Favourite local match you played in: My first Central Counties match against Devonshire Rec. We were 78 for nine and I was partnered with George Jackson. We put on 107 runs to establish a tenth-wicket batting record. Later, I helped to “clean them out”. We won the match and went on to win the Central Counties.
Best international feat: That would be the ten for 107 against the Australians. That team included Bob Simpson and Bruce Yardley. During another match against England, I took three of the first four wickets and Geoff Boycott got away, as he snicked me between the slip fieldsmen.
Favourite venue: Police Field. It was one of the better-prepared pitches on the Island.
Favourite international player: Lawrence Rowe. He was such an easy-flowing batsman; so effortless.
No 1 supporter: It wasn’t my mom, as she never came to my games and never listened on the radio. It was probably the guys from Canouan (one of the Grenadine islands). They were very proud of my accomplishments.
Pre-match routine(s): The night before a game, I never went out and never drank any alcohol. I would go to my bed early, but not be able to sleep. I would play the whole game in my head, thinking about all the top opposition batsmen and how I was going to bowl to them. I would arrive to the game one hour before the match, have a good warm-up and then take a shower.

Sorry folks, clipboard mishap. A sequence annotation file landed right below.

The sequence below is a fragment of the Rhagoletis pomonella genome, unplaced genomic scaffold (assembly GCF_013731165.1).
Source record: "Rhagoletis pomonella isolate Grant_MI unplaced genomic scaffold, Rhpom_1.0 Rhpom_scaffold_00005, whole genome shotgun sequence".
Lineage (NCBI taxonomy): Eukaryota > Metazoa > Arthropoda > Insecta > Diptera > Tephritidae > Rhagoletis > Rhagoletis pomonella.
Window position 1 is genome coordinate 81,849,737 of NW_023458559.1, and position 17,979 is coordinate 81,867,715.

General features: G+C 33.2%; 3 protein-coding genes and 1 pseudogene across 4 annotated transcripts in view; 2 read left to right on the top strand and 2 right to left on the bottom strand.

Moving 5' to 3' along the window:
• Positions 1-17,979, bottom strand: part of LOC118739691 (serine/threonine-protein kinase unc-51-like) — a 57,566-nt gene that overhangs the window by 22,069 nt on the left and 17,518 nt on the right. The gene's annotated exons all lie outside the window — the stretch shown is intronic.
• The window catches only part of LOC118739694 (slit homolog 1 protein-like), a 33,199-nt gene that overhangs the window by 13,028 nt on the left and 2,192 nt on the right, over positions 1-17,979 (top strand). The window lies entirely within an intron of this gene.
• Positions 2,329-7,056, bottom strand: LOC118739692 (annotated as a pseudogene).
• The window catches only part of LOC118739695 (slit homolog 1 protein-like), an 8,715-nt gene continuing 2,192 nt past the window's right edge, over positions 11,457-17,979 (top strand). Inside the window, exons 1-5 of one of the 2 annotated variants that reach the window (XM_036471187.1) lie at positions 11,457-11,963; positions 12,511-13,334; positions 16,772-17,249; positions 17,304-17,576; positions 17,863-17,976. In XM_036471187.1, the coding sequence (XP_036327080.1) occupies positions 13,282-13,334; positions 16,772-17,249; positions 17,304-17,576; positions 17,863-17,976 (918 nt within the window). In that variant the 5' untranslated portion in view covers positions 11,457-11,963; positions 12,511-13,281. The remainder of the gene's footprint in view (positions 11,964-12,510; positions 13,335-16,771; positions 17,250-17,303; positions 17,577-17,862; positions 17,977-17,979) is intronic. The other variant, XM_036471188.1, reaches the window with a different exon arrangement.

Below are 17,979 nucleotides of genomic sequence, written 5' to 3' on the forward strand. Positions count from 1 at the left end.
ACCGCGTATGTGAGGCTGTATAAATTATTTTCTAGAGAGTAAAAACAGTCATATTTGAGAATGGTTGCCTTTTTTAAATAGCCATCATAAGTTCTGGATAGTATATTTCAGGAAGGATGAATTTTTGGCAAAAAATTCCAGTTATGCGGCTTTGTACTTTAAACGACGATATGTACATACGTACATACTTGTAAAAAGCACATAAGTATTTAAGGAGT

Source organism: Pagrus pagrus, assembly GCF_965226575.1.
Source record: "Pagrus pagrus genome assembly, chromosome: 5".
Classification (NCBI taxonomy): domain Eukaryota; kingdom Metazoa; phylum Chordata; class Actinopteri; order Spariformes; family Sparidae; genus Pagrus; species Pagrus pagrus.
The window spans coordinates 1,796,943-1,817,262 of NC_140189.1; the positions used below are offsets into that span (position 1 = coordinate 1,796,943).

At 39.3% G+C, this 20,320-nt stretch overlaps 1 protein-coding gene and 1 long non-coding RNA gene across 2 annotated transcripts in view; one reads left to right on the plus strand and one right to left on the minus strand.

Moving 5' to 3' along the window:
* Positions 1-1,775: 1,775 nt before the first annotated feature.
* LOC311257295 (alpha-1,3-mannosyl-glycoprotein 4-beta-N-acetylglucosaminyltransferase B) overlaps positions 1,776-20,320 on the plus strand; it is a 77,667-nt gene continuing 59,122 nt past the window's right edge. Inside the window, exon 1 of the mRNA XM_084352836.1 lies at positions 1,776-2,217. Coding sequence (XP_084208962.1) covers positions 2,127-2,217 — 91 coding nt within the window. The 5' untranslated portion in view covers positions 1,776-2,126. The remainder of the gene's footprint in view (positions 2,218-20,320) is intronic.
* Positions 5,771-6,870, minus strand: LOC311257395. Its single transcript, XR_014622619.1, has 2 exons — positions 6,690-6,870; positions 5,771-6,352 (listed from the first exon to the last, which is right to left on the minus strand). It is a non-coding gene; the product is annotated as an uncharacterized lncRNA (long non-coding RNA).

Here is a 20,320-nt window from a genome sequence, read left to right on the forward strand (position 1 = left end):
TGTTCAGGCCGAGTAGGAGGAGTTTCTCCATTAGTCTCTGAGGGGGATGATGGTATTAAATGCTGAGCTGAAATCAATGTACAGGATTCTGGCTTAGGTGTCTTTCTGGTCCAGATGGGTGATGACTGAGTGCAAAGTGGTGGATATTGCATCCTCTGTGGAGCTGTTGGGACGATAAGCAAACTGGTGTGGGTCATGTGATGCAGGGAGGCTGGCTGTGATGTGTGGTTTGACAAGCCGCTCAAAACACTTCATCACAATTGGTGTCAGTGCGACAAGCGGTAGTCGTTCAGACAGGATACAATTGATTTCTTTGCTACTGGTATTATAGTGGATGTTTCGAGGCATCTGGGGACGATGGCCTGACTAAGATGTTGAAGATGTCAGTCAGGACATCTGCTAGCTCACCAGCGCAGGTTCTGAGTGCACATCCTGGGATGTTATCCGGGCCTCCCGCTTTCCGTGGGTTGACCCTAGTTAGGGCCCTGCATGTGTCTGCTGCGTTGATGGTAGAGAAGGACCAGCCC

Favourite dish while playing: I am a fish person. If that was on the menu, then that is what I’d eat. I didn’t eat much else, as I am a picky eater and I’m used to cooking for myself.
Biggest regret in your career: Two things, really. One, I always reflect on what could have happened had I not come to Bermuda. That is, would I have been able to make the West Indies team? Second, I was disappointed not to be included in the 1979 ICC Trophy team, as I had been in contact with Clayton Butterfield (then cricket board secretary) while I was abroad. I was super-fit that year.
Any superstitions: None, really, although I always had to go pee just before every match.